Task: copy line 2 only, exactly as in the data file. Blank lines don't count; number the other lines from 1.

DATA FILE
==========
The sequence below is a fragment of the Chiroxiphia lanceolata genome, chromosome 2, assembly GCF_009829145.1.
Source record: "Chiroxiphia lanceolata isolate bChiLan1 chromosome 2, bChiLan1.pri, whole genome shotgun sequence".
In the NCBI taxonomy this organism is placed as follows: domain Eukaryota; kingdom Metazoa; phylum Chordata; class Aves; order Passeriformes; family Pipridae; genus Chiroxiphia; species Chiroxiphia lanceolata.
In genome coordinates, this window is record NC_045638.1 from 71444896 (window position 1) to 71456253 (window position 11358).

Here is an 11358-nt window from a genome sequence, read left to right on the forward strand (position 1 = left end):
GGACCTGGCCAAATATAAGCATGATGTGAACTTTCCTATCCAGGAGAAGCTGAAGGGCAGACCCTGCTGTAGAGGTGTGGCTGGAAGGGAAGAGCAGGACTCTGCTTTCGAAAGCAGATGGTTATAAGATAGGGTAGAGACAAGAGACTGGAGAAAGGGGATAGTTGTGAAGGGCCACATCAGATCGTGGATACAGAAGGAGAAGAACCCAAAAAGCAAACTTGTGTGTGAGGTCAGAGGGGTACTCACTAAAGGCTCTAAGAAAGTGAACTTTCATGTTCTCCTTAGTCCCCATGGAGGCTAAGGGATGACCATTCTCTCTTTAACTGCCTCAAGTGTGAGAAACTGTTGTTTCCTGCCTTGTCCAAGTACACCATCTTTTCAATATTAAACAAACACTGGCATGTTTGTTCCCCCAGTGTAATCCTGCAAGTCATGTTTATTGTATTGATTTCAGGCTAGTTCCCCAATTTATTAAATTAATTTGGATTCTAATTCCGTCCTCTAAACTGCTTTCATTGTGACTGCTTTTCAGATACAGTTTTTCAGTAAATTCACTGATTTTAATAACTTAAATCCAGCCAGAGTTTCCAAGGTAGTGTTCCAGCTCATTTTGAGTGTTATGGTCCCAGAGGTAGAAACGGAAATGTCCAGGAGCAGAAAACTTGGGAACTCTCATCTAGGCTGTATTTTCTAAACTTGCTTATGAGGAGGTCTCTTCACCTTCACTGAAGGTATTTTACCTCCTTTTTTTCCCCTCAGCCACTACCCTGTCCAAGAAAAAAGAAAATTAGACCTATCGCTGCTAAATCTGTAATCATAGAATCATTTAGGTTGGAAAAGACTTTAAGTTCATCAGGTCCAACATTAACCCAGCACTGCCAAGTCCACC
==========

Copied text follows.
Source record: "Chiroxiphia lanceolata isolate bChiLan1 chromosome 2, bChiLan1.pri, whole genome shotgun sequence".